My neighborhood book group met two weeks ago for a dinner out to celebrate our 150th book (I joined at book #70). We discussed The Art of Hearing Heartbeats by Jan-Philipp Sendker, an intricate love story spanning decades and set in Burma.
As the novel opens, an American woman named Julia is sitting in a small café in a rural mountain village in Burma. She has traveled all the way from New York City in search of her missing father. He disappeared several years earlier, leaving Julia, her brother, and their mother without a word of explanation. Police found he had purchased a plane ticket to Hong Kong and from there to Thailand, but his trail disappeared after that. When Julia finds a stack of old letters among his things addressed and never sent to someone named Mi Mi in Burma, she herself travels to the address on the letters in the remote town of Kalaw.
In that café, Julia is surprised when an old man named U Ba approaches her and knows who she is and all about her father. He even knows tiny details about her, including the name of her favorite story that her father used to tell her as a child. He says he can tell her about her father, but he must start at the beginning. She returns to the café the next day, and U Ba begins his story.
U Ba tells of a family that lived in the village long ago and had a son named Tin Win. An astrologer predicted that Tin Win’s life would be filled with sorrow, and, as part of a very superstitious culture, the couple believed him, especially Tin Win’s mother. Tin Win was educated at a monastery in town where a monk named U May took a special interest in him. Meanwhile, U Ba also tells the story of a young girl in the village named Mi Mi who was born with defective feet and could not walk.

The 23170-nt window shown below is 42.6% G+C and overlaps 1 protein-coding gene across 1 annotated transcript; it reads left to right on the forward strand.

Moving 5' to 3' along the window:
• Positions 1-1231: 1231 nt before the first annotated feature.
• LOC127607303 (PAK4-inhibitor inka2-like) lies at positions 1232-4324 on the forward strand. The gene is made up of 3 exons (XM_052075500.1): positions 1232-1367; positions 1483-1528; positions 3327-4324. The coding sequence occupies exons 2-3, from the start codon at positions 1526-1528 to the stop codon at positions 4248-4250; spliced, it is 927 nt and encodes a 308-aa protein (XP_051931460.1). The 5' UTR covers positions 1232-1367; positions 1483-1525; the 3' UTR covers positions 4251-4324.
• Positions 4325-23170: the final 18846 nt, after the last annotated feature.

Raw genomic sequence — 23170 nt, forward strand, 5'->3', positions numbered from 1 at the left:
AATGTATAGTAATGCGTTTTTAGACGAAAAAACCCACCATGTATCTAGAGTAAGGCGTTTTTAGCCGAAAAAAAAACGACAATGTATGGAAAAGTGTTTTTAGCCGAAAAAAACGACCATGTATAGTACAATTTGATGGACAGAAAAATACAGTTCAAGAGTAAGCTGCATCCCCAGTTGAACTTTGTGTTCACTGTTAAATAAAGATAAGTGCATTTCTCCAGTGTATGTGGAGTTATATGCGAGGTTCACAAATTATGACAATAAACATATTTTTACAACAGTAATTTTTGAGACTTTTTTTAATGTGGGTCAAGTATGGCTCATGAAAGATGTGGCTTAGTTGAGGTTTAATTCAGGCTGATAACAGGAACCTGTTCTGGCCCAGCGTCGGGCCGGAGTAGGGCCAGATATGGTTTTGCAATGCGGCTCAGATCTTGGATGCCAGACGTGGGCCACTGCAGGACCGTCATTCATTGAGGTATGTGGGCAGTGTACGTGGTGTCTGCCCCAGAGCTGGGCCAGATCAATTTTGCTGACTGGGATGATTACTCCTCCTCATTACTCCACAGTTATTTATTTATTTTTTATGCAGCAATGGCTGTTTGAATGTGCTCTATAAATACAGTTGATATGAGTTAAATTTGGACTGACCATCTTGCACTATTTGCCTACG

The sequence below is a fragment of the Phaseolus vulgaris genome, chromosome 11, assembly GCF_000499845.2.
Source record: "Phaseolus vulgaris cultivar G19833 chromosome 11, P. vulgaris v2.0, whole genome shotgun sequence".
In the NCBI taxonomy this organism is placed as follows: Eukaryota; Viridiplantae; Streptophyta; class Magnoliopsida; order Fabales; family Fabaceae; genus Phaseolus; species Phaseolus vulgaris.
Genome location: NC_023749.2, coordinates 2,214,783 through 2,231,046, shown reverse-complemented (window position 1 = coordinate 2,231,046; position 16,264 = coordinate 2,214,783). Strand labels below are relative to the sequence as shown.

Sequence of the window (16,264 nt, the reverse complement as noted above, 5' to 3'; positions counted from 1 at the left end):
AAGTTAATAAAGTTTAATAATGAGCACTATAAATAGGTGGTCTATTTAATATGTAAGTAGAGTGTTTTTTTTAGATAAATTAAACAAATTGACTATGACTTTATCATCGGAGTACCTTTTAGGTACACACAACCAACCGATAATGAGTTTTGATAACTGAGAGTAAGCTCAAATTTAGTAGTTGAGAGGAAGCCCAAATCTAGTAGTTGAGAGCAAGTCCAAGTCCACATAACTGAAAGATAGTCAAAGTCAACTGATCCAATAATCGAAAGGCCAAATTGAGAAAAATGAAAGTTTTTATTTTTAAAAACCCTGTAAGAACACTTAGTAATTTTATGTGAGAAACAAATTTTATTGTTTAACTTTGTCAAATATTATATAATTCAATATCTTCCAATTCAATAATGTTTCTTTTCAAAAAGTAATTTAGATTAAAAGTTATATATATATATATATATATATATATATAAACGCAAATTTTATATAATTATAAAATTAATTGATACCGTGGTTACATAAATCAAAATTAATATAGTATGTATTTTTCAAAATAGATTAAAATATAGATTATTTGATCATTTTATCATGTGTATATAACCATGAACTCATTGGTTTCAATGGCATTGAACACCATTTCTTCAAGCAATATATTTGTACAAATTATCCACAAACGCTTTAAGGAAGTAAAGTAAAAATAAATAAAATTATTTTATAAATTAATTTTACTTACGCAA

Most of the novel consists of this old story about Tin Win and Mi Mi and how they each grew up, told to Julia by U Ba. There are occasional brief passages set in the present, as Julia finds her way around the village, gets to know U Ba better, and remembers her father and her childhood. Gradually, the past and the present come together, and both Julia and the reader figure out how the old story is linked to the present and to Julia’s father, though the final pieces of the puzzle are not revealed until the end.
This is an intriguing novel – part mystery, part family drama, part love story – that is set against the mountains of Burma. Historical details are included about the period of British colonialism when Tin Win and Mi Mi were children. There is a fairy-tale like quality to the story that U Ba tells and even hints of possible magic/supernatural forces. The prose is descriptive and lush, and I tagged many passages, especially where the monks were concerned, as there is a strong element of Buddhism to the story.
Despite all this, I didn’t love this novel. I liked it OK and had no problem finishing it, but I didn’t find it all that compelling. A couple of other members of my book group felt the same way, though we were in the minority. Most of our book group loved the book. I don’t know why it didn’t grab me in the same way, and since most people in our group thoroughly enjoyed it, I’ve tried to give a fair and balanced review here. I did tag many quotes to add to my Quote Journal, so it obviously appealed to me in some ways. If you like this kind of epic, exotic love story that connects past with present, you should give this unique novel a try.
326 pages, Other Press LLC (translated from German)